The New Horizons spacecraft, launched January 19th 2006, is the first earth spacecraft to have made contact with the planet Pluto. On January 1st, 2019 it is schedule to make contact with the first Kuiper belt object KBO-2014-KU69. [The NASA update page](http://pluto.jhuapl.edu/Mission/Where-is-New-Horizons.php) reports it (09/01/2017) at a distance of 39.33Astronomical Units (AU) from the Sun, traveling away from the Sun at 14.24 km/sec, 8.85 mi/sec.
For this lab you will use the **cin** and **cout** streams along with some simple mathematics for calculating New Horizon’s distance. The important part of the project is to learn the skills needed to access the class web site, to access a project description, create a new program in C++ and finally to hand it in.
Your program will prompt the user for an integer number (a number without decimal points) which indicates the number of **days after** 09/01/2017, starting at the distance 39.33 AU from the sun. You will calculate the distance of New Horizons from the Sun using the numbers from 09/01/2017 (assume velocity is constant) **plus** the user provided number of days and report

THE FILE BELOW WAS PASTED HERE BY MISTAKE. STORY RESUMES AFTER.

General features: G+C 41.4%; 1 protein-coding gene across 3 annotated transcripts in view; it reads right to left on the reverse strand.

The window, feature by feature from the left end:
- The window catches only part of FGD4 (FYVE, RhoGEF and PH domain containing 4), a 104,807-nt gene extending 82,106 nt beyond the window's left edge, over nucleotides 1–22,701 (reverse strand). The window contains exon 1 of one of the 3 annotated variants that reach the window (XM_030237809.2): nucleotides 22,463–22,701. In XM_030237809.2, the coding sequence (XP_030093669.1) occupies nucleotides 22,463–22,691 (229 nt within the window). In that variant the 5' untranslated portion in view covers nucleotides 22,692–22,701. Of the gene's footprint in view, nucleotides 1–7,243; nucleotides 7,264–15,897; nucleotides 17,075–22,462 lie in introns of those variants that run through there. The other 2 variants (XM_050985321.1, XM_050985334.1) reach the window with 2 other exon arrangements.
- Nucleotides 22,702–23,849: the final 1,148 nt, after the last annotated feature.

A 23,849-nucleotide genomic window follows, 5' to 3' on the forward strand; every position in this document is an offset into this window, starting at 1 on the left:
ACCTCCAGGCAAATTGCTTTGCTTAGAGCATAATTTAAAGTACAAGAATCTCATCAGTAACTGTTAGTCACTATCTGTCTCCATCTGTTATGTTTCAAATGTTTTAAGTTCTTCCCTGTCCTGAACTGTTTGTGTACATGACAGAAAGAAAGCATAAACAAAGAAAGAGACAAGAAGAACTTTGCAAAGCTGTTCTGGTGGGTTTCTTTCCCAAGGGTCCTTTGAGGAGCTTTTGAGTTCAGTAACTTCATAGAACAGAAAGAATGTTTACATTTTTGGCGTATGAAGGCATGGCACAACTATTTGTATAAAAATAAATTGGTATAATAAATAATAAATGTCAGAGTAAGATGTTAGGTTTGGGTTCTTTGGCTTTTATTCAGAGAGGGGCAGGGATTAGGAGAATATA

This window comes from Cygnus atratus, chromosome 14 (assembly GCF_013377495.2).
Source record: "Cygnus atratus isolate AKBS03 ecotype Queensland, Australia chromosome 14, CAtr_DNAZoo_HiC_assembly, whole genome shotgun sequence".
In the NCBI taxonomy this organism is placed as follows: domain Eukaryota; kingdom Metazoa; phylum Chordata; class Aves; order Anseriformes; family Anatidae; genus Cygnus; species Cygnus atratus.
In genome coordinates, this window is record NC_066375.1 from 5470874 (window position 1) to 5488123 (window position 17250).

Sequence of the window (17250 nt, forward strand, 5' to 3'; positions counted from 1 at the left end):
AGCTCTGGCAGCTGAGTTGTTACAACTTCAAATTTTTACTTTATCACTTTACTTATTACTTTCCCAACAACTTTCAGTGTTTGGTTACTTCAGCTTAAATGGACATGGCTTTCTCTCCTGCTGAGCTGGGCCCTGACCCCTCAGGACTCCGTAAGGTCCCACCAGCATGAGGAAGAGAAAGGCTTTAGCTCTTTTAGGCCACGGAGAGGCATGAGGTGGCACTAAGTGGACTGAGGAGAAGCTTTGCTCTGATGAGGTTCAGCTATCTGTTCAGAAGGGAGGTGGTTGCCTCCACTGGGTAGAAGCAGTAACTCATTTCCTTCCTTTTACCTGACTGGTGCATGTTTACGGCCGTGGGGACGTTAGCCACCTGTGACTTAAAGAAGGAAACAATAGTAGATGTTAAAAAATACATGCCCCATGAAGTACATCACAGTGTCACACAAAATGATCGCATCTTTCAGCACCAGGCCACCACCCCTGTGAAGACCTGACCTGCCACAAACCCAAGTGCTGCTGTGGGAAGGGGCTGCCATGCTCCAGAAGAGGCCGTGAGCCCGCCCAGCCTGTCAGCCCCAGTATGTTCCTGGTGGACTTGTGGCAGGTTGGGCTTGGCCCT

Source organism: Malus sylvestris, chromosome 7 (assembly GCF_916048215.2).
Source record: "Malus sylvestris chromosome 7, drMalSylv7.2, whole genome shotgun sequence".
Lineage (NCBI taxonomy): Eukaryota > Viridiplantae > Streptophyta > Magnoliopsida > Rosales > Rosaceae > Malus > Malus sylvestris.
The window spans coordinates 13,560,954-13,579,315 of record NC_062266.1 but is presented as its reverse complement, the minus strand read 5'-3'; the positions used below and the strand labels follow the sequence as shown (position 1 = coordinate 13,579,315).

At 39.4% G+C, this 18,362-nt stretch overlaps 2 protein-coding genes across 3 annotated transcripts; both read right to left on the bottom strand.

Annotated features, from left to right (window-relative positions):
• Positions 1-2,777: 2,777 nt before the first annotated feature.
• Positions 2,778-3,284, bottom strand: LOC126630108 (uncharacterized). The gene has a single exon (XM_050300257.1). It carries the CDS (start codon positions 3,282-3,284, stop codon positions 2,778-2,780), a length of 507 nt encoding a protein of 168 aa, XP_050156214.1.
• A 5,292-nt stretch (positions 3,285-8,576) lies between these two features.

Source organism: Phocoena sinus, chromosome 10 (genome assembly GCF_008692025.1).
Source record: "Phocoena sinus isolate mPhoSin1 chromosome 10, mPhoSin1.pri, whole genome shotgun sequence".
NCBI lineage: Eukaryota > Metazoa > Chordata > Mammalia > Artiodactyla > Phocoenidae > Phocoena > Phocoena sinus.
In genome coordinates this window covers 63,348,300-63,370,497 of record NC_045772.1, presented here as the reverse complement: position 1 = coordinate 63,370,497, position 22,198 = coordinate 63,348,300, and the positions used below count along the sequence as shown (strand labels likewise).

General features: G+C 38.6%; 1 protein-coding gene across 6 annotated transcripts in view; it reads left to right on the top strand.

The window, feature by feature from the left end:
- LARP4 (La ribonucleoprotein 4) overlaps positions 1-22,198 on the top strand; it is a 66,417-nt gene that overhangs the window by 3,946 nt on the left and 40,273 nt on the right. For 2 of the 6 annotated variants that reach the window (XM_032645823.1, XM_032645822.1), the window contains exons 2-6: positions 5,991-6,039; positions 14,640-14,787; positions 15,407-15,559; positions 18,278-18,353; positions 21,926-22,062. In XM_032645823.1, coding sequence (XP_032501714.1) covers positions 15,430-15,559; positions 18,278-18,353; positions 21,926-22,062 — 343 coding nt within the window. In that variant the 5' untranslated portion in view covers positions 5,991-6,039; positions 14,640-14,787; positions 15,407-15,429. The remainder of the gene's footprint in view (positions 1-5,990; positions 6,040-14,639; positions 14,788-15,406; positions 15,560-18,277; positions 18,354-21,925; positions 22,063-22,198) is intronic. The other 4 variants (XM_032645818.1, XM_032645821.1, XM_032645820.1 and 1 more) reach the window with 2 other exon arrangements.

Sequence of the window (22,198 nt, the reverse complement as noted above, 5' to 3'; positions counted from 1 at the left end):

– Updated distance in A.U.
– Distance in kilometers (1 AU = 149,598,000 km) on a line by itself
– Distance in miles (1 AU = 92,955,800 mile) on a line by itself
– Round trip time for radio communication in hours. Radio waves travel at the speed of light, listed at 299,792,458 meters/second, on a line by itself
– provide 2 decimal points of accuracy using **std::fixed** and **std::setprecision** (the later requiring include <_iomanip_>).
There are some rounding issues here so be careful! To make the km calculations, us the constants (speed and distance) provided. To make the mile calculations, use the constants (speed and distance) provided. To make the round trip calculation, use your distance in km and the speed of light constant provided. You’ll get slightly different answers if you try to convert the two distance or the two speeds.
You will need to work with the **cin** and **cout** streams and their operators **>>** (for **cin**) and **<<** (for **cout**). You will also need to declare the appropriate variables: **long** (a 64 bit integer) for values like days and **double** for calculation values.